Monthly Archives: September 2015

Manila

I was reading a novel the other day in which mention was made of ‘a blue manila folder’. This brought me up short, because surely manila is (a) an envelope and (b) the substance for which the adjective ‘buff-coloured’ was … Continue reading

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Plant of the Month: September

Decisions, decisions: the autumn equinox is producing such wonderful sights that I’m spoiled for choice for September’s plant of the month. Sedums, rudbeckias, penstemons, cyclamen, colchicums, and of course Michaelmas daisies – which I’m alarmed to see are undergoing a … Continue reading

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Object of the Month: September

I’m not yet done with Venice (how could one ever be?), and this month’s highlighted object can currently be seen there, in the wonderful Ca’ Rezzonico (left), which, after a chequered history, is now the museum of eighteenth-century Venice. The … Continue reading

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We Close in Venice (Part 3: Why Venice AGAIN?)

As our holiday draws to an end, and we contemplate our return – to autumn, to cleansing of the liver, to new challenges, and to a totally pissed-off Max the Cat, who started getting antsy when we brought out the … Continue reading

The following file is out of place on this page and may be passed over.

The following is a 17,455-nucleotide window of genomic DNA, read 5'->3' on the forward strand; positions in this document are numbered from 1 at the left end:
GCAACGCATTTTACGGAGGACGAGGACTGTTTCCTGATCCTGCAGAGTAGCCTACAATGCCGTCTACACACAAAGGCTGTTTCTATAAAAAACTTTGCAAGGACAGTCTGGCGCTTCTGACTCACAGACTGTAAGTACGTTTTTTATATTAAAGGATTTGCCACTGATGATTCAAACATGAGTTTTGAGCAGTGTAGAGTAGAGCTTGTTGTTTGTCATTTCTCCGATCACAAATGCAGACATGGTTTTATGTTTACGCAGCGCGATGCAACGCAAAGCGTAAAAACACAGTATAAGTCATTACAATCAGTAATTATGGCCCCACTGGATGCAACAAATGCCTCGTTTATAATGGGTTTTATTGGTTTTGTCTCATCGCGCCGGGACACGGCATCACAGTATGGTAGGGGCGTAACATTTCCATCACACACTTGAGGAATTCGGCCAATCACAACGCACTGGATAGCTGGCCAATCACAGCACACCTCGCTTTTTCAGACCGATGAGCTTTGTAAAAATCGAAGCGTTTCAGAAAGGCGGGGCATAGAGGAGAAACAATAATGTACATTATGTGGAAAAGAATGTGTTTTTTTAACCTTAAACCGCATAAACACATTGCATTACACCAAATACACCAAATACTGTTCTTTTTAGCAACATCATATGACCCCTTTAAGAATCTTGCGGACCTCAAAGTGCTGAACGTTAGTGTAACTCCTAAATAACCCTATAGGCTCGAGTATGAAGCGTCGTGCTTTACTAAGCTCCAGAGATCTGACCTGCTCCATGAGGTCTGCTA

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How Not to Go to the Venice Biennale

Unless you really go for the sort of art for which you need an A4-sized explanatory label containing phrases such as ‘multiple discourses’, ‘time and transience’, ‘viscerally visual’, ‘expressive dynamism’, ‘atemporal incongruence’ or ‘axis of displacements’, ‘sonorous light of introspective … Continue reading

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We Close in Venice (Part 2: Mantua me genuit)

I would assert that there is unlikely to be any greater, more playful or more evocative epitaph in any language than the one (dubiously) ascribed to Virgil: Mantua me genuit, Calabri rapuere, tenet nunc Parthenope; cecini pascua, rura, duces, with … Continue reading

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We Close in Venice (Part 1)

Unlike Cole Porter’s troupe of strolling players, we did not open in Venice: we go there last, having spent two very hot days in Ferrara, and having arrived in Mantua, to the twin delights of wifi and a terrific thunderstorm … Continue reading

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Sister of the More Famous Maria

You could have knocked me down with something between a feather and a dumbbell, when, while mooching round Mill Road Cemetery in Cambridge, I came across the grave of Lucy, wife of the Rev. John Robinson, of the Armagh Observatory, … Continue reading

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Portents of Autumn

After a very wet and gloomy August, things have bucked up slightly at the beginning of September, but though the late summer glories of the herbaceous beds at Cambridge University Botanic Garden are still looking wonderful, some of the trees … Continue reading

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